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Exemplars and the Application of the Desert Heuristic When Responding to Fundraising Attempts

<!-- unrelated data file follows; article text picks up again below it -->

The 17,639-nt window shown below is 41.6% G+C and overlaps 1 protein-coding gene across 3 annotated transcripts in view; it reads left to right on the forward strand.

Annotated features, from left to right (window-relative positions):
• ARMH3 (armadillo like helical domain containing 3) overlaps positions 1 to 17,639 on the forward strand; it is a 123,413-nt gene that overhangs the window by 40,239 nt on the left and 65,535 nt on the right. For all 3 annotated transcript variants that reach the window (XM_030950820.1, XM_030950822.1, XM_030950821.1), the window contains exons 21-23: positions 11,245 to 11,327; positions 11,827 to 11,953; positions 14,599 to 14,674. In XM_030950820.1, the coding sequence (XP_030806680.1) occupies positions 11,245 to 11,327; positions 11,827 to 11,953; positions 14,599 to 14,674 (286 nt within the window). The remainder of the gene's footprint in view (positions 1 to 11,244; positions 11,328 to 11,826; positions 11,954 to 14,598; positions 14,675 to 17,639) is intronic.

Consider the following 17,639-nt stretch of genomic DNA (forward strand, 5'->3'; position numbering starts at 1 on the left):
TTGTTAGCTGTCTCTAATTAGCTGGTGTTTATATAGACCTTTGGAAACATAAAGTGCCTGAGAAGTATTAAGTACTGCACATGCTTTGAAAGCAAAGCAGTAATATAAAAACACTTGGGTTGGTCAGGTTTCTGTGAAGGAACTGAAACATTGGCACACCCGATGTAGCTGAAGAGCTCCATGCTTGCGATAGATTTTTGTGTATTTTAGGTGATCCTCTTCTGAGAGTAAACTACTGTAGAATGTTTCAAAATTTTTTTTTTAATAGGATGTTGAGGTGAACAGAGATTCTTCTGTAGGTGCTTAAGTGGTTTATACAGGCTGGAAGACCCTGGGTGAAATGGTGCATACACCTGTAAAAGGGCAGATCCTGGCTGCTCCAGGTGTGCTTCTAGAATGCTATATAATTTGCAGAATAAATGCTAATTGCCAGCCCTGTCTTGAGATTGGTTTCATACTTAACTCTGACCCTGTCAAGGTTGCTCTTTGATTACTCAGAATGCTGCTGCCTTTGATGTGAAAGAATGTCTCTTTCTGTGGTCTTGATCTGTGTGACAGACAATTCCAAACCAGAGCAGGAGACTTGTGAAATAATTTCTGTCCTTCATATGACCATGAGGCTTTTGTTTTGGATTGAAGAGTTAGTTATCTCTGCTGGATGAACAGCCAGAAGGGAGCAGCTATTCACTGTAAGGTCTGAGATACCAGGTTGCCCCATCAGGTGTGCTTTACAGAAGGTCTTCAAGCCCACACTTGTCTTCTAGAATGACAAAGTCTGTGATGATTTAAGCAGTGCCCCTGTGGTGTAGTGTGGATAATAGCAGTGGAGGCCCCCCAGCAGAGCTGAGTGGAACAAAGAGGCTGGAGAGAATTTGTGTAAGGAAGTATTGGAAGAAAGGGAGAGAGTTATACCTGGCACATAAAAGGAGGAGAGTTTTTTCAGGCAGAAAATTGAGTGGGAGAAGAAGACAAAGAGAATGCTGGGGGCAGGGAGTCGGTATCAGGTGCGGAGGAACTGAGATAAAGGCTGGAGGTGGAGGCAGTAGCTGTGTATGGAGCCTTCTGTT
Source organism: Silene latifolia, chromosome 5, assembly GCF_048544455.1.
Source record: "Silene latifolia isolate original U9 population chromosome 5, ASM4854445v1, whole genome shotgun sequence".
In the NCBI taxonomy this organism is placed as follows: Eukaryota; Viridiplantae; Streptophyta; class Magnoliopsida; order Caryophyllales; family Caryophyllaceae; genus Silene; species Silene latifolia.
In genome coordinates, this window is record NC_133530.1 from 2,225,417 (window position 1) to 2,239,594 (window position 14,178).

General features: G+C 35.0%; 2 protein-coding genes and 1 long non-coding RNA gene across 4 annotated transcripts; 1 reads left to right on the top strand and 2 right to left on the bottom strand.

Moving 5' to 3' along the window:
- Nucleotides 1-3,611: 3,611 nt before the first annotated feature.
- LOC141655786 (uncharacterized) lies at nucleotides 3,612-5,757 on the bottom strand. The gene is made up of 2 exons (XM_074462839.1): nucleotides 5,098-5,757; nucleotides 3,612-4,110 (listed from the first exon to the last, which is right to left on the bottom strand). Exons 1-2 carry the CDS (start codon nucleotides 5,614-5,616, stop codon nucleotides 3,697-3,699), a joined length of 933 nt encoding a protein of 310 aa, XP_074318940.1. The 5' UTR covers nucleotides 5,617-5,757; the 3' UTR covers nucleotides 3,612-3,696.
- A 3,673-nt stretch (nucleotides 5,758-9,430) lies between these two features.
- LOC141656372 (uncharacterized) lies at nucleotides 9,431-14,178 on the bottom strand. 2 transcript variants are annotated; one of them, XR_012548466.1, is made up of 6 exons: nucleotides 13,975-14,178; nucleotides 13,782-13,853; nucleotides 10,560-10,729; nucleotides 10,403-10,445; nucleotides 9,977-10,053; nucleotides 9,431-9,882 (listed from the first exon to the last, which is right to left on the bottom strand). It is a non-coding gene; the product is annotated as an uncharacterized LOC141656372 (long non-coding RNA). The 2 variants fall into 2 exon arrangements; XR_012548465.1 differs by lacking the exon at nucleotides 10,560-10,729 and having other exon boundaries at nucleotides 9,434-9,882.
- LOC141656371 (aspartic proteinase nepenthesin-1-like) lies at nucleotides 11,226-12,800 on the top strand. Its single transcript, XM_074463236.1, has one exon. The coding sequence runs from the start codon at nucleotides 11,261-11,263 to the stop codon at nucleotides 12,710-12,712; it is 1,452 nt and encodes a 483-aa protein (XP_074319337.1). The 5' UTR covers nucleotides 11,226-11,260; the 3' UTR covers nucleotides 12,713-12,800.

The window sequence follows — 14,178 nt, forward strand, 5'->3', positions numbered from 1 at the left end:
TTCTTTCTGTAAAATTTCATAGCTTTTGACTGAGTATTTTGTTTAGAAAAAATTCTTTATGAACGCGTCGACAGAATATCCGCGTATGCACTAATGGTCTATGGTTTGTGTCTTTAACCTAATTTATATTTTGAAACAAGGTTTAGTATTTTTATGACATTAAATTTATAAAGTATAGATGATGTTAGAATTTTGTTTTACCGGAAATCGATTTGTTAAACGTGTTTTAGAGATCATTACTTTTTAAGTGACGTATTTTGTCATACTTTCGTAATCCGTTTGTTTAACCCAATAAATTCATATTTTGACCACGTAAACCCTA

Unformatted Document Text:  12 the desert heuristic. Comparisons showed that the desert heuristic appeared to apply only to the fundraising attempt in favor of people suffering from obesity. This result suggests that the answer to the question as to whether application of the desert heuristic depends on the severity of the problem is affirmative. However, there is a rival explanation. Whereas the fundraising organizations for the Aids victims, heart disease patients, and homeless alcoholics were well known in the Netherlands, many participants expressed spontaneously that they had never heard about the organization raising money for obese people. Therefore, another explanation for the application of the desert heuristic for the obese people may be as follows. When responding to well-known fundraising organizations, people rely on previously formed attitudes and intentions to decide whether to donate money or not. When responding to a request by an unknown fundraising organization, they may have to construct their attitude from scratch, thereby relying on the desert heuristic. In order to test this rival explanation, a third experiment was conducted. Experiment 3 The aim of this experiment was to assess whether the desert heuristic is applied only in case of a fundraising request of a previously unknown organization or in case of less serious problems. To that end, three factors were manipulated: 1. The responsibility of the exemplar in the fundraising letter (responsible or not) 2. The severity of the trouble people are in (life threatening or not) 3. Familiarity with the fundraising organization (well-known or unknown). If the desert heuristic is only applied in the case of an unknown organization, an interaction between “familiarity with the organization” and “exemplar responsibility” should arise. If the desert heuristic is only applied in case of less serious problems, an interaction between “seriousness of problems” and “exemplar responsibility” should arise. Pre-test In a pre-test, 39 participants (27 female, 12 male; aged between 18 and 20 years) rated the extent to which several existing fundraising organizations organizations were known and the extent to which the kind of disease for which they were raising funds was severe or not. The results showed that Aids was considered to be the most severe disease, whereas asthma was considered to be the least severe disease. The Aids fundraising organization and the asthma fundraising organization were equally well known. In a second pre-test, 37 participants (29 female, 8 male; aged between 19 and 22 years) rated two examples of individuals suffering from asthma that differed with respect to the cause of this suffering (hereditary or incessant cigarette smoking). The results showed that the latter were held more responsible for the trouble they were in than the former. Material As in the previous experiments, the two fundraising letters for the Aids victims were used. Next, two fundraising letters for Asthma patients were designed that differed with respect to the exemplar’s responsibility for the trouble he was in. The manipulation was based on the